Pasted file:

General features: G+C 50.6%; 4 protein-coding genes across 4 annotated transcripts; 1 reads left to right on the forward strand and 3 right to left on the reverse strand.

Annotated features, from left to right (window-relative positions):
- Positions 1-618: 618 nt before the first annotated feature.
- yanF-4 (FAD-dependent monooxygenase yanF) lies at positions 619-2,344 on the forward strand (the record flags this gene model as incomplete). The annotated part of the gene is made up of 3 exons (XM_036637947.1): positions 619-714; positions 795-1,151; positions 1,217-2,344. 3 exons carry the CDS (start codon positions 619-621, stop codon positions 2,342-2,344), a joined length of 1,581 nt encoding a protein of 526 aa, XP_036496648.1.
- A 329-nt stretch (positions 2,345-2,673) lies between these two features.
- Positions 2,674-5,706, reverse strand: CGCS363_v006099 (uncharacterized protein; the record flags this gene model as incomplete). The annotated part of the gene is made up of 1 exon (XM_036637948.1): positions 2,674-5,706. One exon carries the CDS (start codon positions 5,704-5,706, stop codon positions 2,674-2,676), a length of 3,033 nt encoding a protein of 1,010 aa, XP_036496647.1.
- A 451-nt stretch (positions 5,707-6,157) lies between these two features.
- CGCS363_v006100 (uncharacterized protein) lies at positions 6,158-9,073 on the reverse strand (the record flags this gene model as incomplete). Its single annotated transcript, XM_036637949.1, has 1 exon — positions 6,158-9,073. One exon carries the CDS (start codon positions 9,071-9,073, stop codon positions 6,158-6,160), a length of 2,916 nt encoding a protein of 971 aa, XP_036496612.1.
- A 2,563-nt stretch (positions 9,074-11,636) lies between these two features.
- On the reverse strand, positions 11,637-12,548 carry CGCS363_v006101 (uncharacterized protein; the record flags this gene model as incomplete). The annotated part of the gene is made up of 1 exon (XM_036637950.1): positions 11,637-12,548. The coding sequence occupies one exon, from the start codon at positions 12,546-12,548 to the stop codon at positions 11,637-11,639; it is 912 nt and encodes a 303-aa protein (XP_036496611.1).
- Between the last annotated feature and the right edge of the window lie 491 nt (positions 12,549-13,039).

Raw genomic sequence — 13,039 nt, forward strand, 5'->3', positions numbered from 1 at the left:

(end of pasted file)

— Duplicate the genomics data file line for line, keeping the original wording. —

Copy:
General features: G+C 50.6%; 4 protein-coding genes across 4 annotated transcripts; 1 reads left to right on the forward strand and 3 right to left on the reverse strand.

Annotated features, from left to right (window-relative positions):
- Positions 1-618: 618 nt before the first annotated feature.
- yanF-4 (FAD-dependent monooxygenase yanF) lies at positions 619-2,344 on the forward strand (the record flags this gene model as incomplete). The annotated part of the gene is made up of 3 exons (XM_036637947.1): positions 619-714; positions 795-1,151; positions 1,217-2,344. 3 exons carry the CDS (start codon positions 619-621, stop codon positions 2,342-2,344), a joined length of 1,581 nt encoding a protein of 526 aa, XP_036496648.1.
- A 329-nt stretch (positions 2,345-2,673) lies between these two features.
- Positions 2,674-5,706, reverse strand: CGCS363_v006099 (uncharacterized protein; the record flags this gene model as incomplete). The annotated part of the gene is made up of 1 exon (XM_036637948.1): positions 2,674-5,706. One exon carries the CDS (start codon positions 5,704-5,706, stop codon positions 2,674-2,676), a length of 3,033 nt encoding a protein of 1,010 aa, XP_036496647.1.
- A 451-nt stretch (positions 5,707-6,157) lies between these two features.
- CGCS363_v006100 (uncharacterized protein) lies at positions 6,158-9,073 on the reverse strand (the record flags this gene model as incomplete). Its single annotated transcript, XM_036637949.1, has 1 exon — positions 6,158-9,073. One exon carries the CDS (start codon positions 9,071-9,073, stop codon positions 6,158-6,160), a length of 2,916 nt encoding a protein of 971 aa, XP_036496612.1.
- A 2,563-nt stretch (positions 9,074-11,636) lies between these two features.
- On the reverse strand, positions 11,637-12,548 carry CGCS363_v006101 (uncharacterized protein; the record flags this gene model as incomplete). The annotated part of the gene is made up of 1 exon (XM_036637950.1): positions 11,637-12,548. The coding sequence occupies one exon, from the start codon at positions 12,546-12,548 to the stop codon at positions 11,637-11,639; it is 912 nt and encodes a 303-aa protein (XP_036496611.1).
- Between the last annotated feature and the right edge of the window lie 491 nt (positions 12,549-13,039).

Raw genomic sequence — 13,039 nt, forward strand, 5'->3', positions numbered from 1 at the left: